Turner Joy's Voyage to Dry Dock

After nearly a month in dry dock, the USS Turner Joy returned to her home at the Bremerton Marina Breakwater on February 28, 2017 . It was in dry dock in Seattle from February 3-28. The ship underwent routine repairs and preservation measures that are necessary every 15 years. Repairs include removing 25 tons of sea life from the 418-foot-long hull and then sandblasting the area below the waterline using more than 180 tons of blasting grit. This naval destroyer returned home with a fresh coat of paint as well and re-opened to tours in March.

Steven Sparks, the Port of Bremerton Director,  Facilities & Planning worked with Alaska Marina Lines to secure a replacement barge while the Turner Joy was away. Below is a write up featured in the 

A Western Towboat tug positions the Kuskokwim Trader to protect the Bremerton Marina

Alaska Marine Lines’ Kuskokwim Trader filled in for the USS Turner Joy museum ship this winter serving as a temporary breakwater to protect the Bremerton Marina. The Turner Joy was scheduled for required maintenance in Seattle in January which left the marina without a breakwater to protect the small craft moored there from tidal currents. 


 

Alaska Marine Lines Marine Maintenance Manager David Byrne first got the call from Steven Sparks at the Port of Bremerton. “He saw the Kuskokwim Trader anchored over at Sinclair Inlet near Gorst and came up with the idea to use it as a stand-in for the larger ship,” he says. “At 300 feet long, the barge isn’t as long as the 418-foot destroyer, so Western Towboat towed it to a spot further away from the bank where it would work just as well.”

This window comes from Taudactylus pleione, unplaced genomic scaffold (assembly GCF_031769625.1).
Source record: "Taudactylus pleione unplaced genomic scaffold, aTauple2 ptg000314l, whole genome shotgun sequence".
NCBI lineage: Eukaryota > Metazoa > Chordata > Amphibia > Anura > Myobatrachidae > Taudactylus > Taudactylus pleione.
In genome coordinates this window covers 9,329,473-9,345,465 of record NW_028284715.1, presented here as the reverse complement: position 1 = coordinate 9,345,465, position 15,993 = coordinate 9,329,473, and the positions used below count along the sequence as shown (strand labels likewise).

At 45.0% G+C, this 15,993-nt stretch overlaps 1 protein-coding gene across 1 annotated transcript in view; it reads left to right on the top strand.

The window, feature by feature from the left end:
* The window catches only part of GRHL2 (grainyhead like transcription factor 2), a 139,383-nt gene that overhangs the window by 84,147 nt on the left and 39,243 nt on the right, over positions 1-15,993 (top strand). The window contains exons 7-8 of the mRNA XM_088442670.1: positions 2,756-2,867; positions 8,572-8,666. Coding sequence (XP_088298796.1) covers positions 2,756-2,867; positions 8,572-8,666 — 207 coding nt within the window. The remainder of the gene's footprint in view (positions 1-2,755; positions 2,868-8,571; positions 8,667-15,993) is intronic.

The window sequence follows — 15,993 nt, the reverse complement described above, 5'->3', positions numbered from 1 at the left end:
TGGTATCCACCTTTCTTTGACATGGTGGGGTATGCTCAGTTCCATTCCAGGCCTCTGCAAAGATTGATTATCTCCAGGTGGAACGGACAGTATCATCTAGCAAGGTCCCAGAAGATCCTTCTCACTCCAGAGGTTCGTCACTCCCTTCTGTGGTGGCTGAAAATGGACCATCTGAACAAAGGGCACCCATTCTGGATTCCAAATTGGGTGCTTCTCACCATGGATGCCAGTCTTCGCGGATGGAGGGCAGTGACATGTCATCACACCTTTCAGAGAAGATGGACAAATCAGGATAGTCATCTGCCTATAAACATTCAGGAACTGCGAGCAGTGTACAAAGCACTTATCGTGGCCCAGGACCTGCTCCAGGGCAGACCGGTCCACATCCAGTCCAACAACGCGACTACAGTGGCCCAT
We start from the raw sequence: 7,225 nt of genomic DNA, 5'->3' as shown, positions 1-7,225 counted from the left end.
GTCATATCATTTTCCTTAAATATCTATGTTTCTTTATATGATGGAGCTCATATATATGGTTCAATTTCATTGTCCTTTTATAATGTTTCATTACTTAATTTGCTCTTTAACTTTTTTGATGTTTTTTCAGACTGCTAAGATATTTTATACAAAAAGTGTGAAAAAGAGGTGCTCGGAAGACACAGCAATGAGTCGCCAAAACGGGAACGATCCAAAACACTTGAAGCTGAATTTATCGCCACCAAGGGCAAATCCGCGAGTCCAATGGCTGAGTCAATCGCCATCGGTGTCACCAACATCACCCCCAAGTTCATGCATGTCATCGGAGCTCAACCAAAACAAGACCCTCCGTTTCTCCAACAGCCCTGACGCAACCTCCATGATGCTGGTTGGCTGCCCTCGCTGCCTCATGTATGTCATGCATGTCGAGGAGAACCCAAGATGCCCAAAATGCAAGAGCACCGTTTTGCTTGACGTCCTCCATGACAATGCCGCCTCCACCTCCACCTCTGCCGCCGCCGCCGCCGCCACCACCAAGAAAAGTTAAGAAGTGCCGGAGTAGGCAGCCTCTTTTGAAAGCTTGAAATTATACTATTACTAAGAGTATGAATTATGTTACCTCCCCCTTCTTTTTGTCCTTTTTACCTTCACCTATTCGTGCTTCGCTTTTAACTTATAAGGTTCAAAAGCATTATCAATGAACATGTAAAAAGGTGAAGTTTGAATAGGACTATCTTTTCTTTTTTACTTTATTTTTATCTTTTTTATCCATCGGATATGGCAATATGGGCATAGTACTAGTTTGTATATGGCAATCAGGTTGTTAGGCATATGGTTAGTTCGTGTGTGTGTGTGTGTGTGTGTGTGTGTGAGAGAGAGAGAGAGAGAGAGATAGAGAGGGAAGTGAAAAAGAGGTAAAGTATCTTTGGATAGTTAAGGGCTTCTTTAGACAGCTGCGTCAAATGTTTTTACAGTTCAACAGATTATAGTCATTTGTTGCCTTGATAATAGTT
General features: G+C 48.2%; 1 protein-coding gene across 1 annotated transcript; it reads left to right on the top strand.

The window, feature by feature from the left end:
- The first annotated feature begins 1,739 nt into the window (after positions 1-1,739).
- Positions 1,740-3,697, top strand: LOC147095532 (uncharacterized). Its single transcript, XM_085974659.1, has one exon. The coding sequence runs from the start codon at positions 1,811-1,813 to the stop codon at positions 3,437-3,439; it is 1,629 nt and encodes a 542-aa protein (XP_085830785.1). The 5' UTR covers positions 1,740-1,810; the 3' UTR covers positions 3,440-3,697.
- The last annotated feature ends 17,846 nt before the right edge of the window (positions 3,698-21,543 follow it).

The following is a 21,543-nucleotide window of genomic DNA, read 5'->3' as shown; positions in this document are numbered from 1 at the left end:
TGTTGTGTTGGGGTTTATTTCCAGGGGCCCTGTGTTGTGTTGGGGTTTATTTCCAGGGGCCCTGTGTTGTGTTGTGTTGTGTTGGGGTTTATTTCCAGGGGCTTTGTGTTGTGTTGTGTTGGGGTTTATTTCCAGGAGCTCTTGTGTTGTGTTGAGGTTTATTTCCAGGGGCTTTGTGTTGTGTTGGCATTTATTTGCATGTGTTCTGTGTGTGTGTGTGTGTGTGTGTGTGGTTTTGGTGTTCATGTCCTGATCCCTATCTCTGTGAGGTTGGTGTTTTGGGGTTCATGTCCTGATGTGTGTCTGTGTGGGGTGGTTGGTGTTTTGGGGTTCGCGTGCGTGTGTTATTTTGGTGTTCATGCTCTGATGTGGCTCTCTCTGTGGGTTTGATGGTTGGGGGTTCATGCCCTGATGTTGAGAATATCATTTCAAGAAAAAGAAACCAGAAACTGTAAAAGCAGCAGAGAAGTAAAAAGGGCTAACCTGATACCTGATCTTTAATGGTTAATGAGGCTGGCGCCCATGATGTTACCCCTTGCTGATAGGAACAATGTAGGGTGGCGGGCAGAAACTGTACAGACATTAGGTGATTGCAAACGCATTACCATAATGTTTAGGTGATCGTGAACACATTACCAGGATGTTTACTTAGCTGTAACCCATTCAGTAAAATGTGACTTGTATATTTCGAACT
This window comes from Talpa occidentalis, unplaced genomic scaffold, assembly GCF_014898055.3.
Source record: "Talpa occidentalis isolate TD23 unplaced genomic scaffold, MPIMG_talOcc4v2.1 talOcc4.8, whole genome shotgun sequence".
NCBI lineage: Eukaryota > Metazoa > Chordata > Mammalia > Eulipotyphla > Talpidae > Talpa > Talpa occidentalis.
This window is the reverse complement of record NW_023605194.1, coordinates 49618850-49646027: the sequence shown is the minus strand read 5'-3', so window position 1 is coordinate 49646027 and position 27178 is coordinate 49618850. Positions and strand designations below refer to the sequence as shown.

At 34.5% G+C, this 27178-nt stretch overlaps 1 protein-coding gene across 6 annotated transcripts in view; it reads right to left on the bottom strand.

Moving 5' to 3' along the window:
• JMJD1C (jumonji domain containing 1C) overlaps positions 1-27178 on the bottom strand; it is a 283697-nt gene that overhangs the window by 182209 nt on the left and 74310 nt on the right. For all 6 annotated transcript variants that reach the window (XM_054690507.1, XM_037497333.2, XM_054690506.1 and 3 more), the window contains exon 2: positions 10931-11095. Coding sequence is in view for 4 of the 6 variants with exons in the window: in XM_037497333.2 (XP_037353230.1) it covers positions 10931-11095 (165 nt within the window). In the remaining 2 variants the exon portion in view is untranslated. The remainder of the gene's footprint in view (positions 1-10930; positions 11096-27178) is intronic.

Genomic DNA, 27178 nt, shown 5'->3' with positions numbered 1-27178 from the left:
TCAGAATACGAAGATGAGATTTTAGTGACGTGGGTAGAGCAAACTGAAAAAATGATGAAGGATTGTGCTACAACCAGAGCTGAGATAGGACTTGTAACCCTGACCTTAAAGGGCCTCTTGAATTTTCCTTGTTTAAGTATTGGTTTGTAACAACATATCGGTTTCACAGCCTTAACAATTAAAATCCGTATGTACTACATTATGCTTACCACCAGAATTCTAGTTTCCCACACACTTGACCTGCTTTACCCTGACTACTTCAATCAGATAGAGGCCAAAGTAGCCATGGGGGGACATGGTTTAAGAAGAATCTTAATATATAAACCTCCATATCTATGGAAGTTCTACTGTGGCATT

The barge did its job protecting the northern end of the marina from January through Feb. 28 when the Turner Joy returned to the harbor, towed by Western Towboat. 

“When port staff called Alaska Marine Lines for help, David Byrne was very accommodating and acted quickly to help the Port and Historic Ships Association in resolving the issue by providing us with the Kuskokwim Trade. Mike Clevenger and Rheagan Sparks helped with administrative  tasks,” says Jim Rothlin, Port of Bremerton CEO. “I very much appreciate Lynden’s support.”
 
Now that its breakwater job is done, the Kuskokwim will soon be towed to Western Alaska loaded with cargo for the annual fish season in Bristol Bay. 

“It was a great fit for the 35-year-old barge,” David says “and we were happy we could help out the Port of Bremerton.” The movement of the vessels made news as the USS Turner Joy was one of the longest ships ever to travel through the Ballard Locks and into Lake Union. Commissioned in 1959, it was involved in the Gulf of Tonkin incident which heightened U.S. involvement in the Vietnam War in 1964.